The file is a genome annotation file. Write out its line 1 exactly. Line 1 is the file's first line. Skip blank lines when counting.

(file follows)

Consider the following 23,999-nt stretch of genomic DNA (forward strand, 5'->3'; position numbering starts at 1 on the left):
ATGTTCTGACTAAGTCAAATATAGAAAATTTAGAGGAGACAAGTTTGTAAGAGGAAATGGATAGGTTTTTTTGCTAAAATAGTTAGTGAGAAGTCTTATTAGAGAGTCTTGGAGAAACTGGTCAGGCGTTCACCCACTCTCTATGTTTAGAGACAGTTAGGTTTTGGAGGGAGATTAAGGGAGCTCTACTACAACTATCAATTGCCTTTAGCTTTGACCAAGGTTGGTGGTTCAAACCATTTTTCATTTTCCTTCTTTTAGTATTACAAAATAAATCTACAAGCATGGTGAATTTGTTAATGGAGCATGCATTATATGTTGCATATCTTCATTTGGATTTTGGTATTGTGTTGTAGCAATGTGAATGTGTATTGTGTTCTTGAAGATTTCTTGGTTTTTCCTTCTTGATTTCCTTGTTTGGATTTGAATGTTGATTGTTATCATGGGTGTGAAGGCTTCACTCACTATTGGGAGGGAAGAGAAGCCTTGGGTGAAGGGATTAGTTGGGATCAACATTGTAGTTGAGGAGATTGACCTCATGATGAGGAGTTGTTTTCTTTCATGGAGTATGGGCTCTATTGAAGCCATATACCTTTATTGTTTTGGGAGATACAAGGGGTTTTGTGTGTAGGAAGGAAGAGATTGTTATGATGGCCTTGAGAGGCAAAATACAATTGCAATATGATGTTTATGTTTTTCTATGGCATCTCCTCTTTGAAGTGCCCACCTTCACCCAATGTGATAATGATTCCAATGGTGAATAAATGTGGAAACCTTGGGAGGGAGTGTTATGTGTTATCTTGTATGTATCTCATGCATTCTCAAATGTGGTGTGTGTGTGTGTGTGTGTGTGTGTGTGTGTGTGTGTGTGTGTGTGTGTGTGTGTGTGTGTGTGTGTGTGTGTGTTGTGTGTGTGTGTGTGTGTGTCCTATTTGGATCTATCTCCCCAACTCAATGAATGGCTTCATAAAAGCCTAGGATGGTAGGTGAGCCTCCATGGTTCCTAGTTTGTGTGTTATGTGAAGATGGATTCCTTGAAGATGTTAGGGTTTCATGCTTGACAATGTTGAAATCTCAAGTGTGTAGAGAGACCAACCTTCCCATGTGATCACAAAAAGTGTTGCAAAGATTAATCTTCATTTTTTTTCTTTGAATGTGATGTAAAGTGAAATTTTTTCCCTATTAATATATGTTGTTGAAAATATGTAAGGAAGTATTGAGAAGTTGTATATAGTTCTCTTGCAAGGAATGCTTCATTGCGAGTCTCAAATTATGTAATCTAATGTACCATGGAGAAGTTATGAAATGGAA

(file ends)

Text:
Consider the following 23,999-nt stretch of genomic DNA (forward strand, 5'->3'; position numbering starts at 1 on the left):